Wednesday, December 17, 2014

A season fraught with contradictions

Scrooge alert warning: If you are one who loves Christmas, maybe it will be best to skip today's blog :)

The reason Christmas can be tricky to fit into a work of fiction involves its very essence. Talk about a contradictory holiday. To begin, it is set at a time of the year that Jesus was very unlikely to have been born. Shepherds kept watch in the spring, not the heart of winter.

The early church likely set it December 25th to compete with Saturnalia, Hanukkah, and Celtic festivals for Winter Solstice. So many of what we consider traditional Christmas practices come out of pagan traditions. 

Today, there is a powerful irony in how Christmas is celebrated. It is about the birth of a man who preached giving to the poor, healing the sick, avoiding riches, and living a moral, simple, and non-judgmental life. Jesus talked of worshiping God in a meaningful way, and doing that by personally living a life that illustrated those core values. What in today's Christmas speaks to that?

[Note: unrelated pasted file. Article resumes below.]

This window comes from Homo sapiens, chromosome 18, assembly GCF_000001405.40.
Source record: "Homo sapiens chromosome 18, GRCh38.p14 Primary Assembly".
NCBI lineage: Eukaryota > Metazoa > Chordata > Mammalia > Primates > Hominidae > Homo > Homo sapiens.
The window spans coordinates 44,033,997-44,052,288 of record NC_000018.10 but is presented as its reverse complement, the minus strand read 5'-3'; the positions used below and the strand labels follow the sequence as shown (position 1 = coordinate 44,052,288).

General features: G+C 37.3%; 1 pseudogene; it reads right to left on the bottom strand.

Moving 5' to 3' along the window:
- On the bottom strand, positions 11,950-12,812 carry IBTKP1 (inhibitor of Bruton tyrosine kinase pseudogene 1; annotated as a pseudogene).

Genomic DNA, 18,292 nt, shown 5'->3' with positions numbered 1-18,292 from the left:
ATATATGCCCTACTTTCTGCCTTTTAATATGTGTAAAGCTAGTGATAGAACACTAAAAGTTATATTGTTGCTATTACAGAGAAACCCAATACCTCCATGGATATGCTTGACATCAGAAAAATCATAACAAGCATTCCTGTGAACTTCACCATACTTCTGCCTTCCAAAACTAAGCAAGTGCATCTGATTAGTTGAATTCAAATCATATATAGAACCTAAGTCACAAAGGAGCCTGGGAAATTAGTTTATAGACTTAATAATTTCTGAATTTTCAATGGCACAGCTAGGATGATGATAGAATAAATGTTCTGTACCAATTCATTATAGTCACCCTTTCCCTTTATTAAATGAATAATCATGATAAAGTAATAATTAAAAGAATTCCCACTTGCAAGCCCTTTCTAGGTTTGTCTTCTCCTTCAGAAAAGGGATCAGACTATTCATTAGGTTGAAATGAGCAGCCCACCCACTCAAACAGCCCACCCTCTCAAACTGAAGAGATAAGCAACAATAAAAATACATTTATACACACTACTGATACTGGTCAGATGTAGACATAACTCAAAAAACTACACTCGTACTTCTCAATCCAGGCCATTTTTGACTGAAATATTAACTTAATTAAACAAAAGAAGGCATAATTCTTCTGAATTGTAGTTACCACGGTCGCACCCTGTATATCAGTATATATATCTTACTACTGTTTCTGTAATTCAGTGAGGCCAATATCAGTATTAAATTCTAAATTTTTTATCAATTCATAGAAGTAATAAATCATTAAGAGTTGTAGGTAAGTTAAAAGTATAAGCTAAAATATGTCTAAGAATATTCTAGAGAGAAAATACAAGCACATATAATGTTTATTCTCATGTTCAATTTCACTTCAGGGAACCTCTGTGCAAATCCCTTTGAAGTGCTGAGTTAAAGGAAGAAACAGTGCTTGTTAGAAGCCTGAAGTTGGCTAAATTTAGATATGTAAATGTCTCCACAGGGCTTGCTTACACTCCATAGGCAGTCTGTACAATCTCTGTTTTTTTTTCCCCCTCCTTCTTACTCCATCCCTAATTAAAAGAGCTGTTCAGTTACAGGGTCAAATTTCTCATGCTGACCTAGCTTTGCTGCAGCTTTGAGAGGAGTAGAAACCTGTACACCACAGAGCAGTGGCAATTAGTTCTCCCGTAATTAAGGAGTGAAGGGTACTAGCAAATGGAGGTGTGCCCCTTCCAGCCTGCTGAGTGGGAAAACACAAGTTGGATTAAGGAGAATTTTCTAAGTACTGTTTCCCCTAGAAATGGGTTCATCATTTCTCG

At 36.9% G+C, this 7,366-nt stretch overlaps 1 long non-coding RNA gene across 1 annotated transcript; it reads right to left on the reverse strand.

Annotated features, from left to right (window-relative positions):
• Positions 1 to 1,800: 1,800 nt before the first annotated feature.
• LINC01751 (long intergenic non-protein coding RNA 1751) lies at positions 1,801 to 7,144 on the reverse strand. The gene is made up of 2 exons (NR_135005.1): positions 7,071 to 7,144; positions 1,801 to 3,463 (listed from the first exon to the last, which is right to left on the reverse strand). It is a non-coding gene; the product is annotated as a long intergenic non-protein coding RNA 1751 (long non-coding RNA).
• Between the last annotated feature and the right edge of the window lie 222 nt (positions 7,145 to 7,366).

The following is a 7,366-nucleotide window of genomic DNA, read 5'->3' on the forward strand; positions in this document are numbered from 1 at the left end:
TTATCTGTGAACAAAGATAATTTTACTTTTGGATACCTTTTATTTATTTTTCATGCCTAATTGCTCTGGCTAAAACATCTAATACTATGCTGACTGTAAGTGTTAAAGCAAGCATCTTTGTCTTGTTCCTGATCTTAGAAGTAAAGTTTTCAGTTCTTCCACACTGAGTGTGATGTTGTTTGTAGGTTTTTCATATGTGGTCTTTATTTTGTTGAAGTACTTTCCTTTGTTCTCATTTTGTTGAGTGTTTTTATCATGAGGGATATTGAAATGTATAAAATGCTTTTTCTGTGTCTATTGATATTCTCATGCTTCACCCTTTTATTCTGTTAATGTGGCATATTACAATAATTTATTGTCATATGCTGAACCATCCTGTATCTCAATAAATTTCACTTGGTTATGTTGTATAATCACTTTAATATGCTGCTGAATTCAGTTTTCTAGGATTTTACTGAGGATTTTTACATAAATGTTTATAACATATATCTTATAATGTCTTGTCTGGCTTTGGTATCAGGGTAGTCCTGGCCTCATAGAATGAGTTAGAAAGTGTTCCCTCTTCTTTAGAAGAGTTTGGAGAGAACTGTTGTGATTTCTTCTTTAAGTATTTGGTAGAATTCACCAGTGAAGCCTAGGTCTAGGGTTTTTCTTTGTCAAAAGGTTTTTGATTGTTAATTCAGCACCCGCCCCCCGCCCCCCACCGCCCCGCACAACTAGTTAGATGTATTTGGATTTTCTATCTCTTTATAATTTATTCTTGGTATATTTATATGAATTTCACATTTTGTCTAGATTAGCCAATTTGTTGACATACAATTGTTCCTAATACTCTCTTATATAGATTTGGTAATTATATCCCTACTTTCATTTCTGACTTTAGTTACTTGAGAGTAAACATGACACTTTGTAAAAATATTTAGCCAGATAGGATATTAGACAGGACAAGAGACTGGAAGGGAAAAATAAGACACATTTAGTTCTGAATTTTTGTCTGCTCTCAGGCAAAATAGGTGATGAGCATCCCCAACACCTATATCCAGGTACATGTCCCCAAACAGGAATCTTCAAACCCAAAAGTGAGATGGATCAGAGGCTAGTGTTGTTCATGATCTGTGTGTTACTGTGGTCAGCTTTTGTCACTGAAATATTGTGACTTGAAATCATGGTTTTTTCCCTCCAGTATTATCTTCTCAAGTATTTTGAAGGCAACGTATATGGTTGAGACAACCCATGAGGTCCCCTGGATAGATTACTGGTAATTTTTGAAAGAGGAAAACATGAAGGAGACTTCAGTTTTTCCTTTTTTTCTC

Born in a manger, except it is unlikely to be anything like it is usually portrayed, then certified a godlike birth by three wisemen who were most likely Eastern mystics, sorcerers if you will-- who later Christians would have killed for following astrology. I know the argument that the star might've been a comet. That was to avoid it being a sign in the sky. Cannot have signs in the sky, now can we...


Christmas has been celebrated different ways through the ages. Even the notion of Santa Claus has changed especially due to popular fiction that added to the mythology.

For the most part, Christmas, at least in America, is a time of conspicuous consumption, some giving to the poor but usually as a side note, running around to parties, and spending more money than the people have-- leaving those without money feeling more deprived and depressed than they would the rest of the year. 

Oddly enough, and against Christ's teaching, today the misery of the poor is added to by condemnation. Those, who have so much and can overdo for Christmas, claim it's the result of their righteous living and hence no responsibility to worry about the poor-- beyond a few tokens when the mood strikes.